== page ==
ATSAP Clears Clutter from Boise Scopes
Friday, March 29, 2013

(Editor’s Note: This is the latest in a series of stories written by FAA Communications with NATCA involvement to highlight issues successfully addressed through ATSAP.)

When a controller at Boise Tower (BOI) was faced with cluttered radar screens for new navigational procedures, they reported the issue through the Air Traffic Safety Action Program (ATSAP), triggering a quick fix to the related video maps.

“[The response] was light speed compared with what we previously had been accustomed to,” BOI Manager Gordon Stewart said.

The new maps made it possible for his team to start using area navigation approaches for two runways within days after the ATSAP Western Service Area Event Review Committee shared a report — with the submitter’s permission — that included a request for less confusing maps.

The concern surfaced after the publication of new RNAV Z approach routes for Runways 28R and 28L at Boise Airport. Southwest Airlines was a big advocate of the new flight paths because of the expected fuel savings, and Alaska Airlines planned to use them, too.

But Stewart said controllers at BOI recognized a problem immediately. The number of waypoints on the digital maps increased as planes neared the airport, and each waypoint was represented on the radar screen by an icon about the size of a pencil eraser.

“Every time [a plane gets] close to one of those, it’s another piece of information you have to display on a radar screen, which is limited,” he said. The icons “were as big as the airplane target, so it was really easy to lose your airplanes in all this background clutter.”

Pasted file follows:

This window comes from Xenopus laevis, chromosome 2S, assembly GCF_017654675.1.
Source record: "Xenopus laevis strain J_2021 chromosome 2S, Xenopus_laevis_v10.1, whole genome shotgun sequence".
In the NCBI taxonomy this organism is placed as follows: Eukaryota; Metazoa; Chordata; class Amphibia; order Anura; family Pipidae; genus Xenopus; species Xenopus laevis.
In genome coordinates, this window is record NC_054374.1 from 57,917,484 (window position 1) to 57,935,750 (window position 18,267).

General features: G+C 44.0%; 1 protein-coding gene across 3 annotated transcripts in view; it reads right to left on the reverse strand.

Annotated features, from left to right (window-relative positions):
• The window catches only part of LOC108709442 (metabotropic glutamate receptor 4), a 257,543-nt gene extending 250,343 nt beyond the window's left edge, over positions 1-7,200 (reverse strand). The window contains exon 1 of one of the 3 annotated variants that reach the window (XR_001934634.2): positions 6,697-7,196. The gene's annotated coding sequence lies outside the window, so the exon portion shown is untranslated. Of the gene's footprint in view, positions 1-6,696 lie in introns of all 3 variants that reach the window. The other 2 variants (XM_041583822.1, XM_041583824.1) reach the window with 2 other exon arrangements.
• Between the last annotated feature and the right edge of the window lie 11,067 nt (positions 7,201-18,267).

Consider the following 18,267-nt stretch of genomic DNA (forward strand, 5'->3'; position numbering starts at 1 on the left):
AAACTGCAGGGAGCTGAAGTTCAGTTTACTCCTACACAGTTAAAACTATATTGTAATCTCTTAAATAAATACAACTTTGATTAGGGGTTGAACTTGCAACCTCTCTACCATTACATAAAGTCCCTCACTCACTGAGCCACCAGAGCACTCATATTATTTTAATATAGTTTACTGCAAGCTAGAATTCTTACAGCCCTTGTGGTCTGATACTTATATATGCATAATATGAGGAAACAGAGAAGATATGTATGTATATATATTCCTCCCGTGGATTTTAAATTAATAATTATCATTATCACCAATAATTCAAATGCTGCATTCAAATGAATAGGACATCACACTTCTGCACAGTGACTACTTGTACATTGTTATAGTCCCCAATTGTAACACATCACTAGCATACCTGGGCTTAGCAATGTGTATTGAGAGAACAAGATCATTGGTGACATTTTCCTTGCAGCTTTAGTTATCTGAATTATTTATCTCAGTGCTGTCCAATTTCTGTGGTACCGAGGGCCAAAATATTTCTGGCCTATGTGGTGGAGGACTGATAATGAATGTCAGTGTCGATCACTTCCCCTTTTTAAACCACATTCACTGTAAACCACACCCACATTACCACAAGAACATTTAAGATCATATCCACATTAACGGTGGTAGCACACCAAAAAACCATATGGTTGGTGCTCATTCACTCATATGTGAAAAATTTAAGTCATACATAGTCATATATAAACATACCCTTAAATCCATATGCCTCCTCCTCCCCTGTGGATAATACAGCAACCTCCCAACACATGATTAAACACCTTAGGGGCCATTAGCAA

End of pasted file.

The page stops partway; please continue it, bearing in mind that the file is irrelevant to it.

Multiple layers of maps on the screen further complicated the situation. Front Line Manager Jeremy Yahn said BOI typically overlays two of its 10 digital maps to direct air traffic but adds a third and sometimes a fourth when running the RNAV Z approach. As a result, 22 waypoints were displayed within 10 miles of the airport, Yahn said.

“There’s too much information displayed on the radar map, and it makes it difficult to see the information that is necessary for normal operations,” NATCA Facility Representative Mark Griffin said.

Stewart compared the situation to controllers trying to pick a speck of pepper from a surface full of sand.

“We absolutely felt it was unsafe to use,” he said.

His team wrote Notices to Airmen that put the approach routes out of service until maps with fewer satellite-based directions could be created.

About six months later, BOI was surprised to see the same RNAV Z routes published again. That’s when a controller filed an ATSAP report to highlight the uncertainty of the new routes, and the fact that they made it difficult for controllers to track and manage incoming aircraft.

Appealing for a fix through ATSAP worked. The ATSAP event review committee responded quickly, and Yahn drafted new maps in the RNAV-oriented Terminal Area Route Generation Evaluation and Traffic Simulation software over a two-day period.

“I drew it up in TARGETS as to what we wanted [the maps] to look like” and sent the specifications to the Aeronautical Navigation Products office to be finalized, Yahn said. The whole process usually takes six to eight weeks but was expedited thanks to ATSAP.

BOI had new maps in less than 10 days, Stewart said, and they achieved the dual goal of “retaining a valuable aid to aircraft while still ensuring that controllers had the necessary tools to sequence aircraft.”

The new maps depicted only seven key waypoints, Yahn said. Those markers included the base turn of approaching aircraft, which helps controllers ensure proper separation among planes.

“That’s the key turn for us,” Stewart said. “You know at that point [the pilot is] committed.”

Technicians plugged the maps into the equipment, and the navigation is working well now. Yahn said Southwest and Alaska Airlines are averaging a combined three to four RNAV approaches per day.

“We were stunned at how fast the work was done,” Griffin said, adding that he sees the response “not only as a success story for ATSAP but as a success story for collaboration in the agency.”